The Credit Card Accountability Responsibility and Disclosure (CARD) Act of 2009 limited lenders' ability to hike interest rates, curtailed late fees, and forced lenders to obtain customers' consent to apply over-limit fees. The law produced $4 billion in savings to U.S. consumers last year through these impacts, according to the Consumer Financial Protection Bureau (CFPB), which calculated that the total cost of credit on the cards is down by two percentage points.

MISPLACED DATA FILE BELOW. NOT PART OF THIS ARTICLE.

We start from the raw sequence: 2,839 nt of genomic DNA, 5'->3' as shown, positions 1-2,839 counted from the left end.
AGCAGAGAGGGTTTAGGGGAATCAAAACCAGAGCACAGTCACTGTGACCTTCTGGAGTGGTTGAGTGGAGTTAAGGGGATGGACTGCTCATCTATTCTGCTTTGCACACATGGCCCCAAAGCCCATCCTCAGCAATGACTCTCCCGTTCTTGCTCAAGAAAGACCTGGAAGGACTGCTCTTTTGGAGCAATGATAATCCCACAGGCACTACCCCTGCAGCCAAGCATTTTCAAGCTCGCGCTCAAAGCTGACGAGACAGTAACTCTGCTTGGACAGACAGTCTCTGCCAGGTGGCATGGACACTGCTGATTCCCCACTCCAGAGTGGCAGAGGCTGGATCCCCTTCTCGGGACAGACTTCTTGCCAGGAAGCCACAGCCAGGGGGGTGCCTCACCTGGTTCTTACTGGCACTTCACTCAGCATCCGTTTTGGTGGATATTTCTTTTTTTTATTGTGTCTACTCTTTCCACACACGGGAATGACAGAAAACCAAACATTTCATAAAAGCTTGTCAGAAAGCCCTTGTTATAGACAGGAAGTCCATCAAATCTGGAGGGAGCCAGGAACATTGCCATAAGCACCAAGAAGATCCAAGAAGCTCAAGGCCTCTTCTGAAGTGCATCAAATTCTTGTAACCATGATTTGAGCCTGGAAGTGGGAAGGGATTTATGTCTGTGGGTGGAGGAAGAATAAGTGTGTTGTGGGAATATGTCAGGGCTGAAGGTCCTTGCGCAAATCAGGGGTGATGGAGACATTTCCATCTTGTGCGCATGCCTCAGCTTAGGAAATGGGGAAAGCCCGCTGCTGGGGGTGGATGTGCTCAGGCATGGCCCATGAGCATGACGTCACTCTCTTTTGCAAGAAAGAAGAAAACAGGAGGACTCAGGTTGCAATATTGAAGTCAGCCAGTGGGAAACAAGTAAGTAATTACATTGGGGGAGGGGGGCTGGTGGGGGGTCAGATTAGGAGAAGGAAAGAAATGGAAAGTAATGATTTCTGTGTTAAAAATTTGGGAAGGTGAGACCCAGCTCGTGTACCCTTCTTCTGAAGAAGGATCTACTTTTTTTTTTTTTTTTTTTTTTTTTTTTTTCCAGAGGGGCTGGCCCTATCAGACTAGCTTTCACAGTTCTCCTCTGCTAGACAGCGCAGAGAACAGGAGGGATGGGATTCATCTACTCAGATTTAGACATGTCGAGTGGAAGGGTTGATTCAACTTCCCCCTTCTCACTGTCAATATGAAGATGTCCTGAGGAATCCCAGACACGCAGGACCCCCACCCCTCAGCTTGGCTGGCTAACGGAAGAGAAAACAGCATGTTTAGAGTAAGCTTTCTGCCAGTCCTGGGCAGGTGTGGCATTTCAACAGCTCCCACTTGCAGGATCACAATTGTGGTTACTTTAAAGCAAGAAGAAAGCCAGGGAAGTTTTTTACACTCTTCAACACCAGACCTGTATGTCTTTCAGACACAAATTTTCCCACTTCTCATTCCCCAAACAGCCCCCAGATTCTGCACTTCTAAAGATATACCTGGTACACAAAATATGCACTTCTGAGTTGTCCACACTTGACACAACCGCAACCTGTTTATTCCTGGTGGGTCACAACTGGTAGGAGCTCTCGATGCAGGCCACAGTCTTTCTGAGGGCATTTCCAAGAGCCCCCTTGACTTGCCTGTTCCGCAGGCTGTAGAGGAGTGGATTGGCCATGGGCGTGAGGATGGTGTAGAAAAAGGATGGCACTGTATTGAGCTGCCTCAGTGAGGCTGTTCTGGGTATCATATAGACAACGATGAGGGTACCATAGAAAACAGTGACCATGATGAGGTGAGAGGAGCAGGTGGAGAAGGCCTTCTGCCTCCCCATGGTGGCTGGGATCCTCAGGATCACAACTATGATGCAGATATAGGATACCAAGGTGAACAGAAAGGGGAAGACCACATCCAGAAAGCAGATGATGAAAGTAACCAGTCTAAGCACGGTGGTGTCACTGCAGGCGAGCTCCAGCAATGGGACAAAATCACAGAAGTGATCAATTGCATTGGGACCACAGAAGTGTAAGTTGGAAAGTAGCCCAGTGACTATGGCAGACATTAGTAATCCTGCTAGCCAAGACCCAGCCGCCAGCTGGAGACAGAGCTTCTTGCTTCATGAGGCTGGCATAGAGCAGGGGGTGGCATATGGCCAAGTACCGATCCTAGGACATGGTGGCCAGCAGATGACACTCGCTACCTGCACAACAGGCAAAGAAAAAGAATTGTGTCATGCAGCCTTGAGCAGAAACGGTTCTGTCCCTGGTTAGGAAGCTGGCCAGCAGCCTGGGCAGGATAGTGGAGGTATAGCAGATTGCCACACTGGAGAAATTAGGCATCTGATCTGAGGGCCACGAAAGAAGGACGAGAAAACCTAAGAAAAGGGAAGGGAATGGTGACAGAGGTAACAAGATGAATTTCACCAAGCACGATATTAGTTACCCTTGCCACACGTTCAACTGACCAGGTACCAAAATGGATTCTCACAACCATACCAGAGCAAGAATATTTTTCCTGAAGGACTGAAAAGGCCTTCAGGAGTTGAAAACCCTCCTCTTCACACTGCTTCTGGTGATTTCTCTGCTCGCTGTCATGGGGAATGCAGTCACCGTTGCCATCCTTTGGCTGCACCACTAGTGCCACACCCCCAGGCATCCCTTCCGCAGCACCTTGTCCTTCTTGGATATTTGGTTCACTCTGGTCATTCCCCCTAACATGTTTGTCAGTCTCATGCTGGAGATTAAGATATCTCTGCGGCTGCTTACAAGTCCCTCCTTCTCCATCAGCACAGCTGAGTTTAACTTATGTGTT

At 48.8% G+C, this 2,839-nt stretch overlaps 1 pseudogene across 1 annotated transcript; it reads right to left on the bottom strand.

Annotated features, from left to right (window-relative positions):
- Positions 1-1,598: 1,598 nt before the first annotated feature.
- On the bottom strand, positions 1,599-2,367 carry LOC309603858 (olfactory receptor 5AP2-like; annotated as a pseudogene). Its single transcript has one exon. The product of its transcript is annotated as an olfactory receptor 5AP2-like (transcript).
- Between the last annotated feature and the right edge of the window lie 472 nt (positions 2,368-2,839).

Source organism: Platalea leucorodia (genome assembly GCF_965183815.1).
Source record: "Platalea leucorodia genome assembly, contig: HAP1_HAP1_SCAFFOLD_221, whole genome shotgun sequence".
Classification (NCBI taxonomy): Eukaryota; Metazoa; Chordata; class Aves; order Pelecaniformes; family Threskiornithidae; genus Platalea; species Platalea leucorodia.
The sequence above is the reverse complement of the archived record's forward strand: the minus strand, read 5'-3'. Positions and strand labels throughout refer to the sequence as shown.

However, the agency is now examining whether certain cards levy inappropriate fees and whether issuers adequately disclose terms and conditions, director Richard Cordray was to announce in Chicago on Oct. 2. "Deferred interest" cards, disclosures about card rewards programs, and payment grace periods are other sources of concern for the watchdog. "We will continue to use both our supervisory and enforcement authorities to protect consumers by rooting out unfair, deceptive or abusive acts or practices," Cordray pledged. CFPB action on credit cards could impact major lenders by capping fees they can collect or restricting marketing techniques.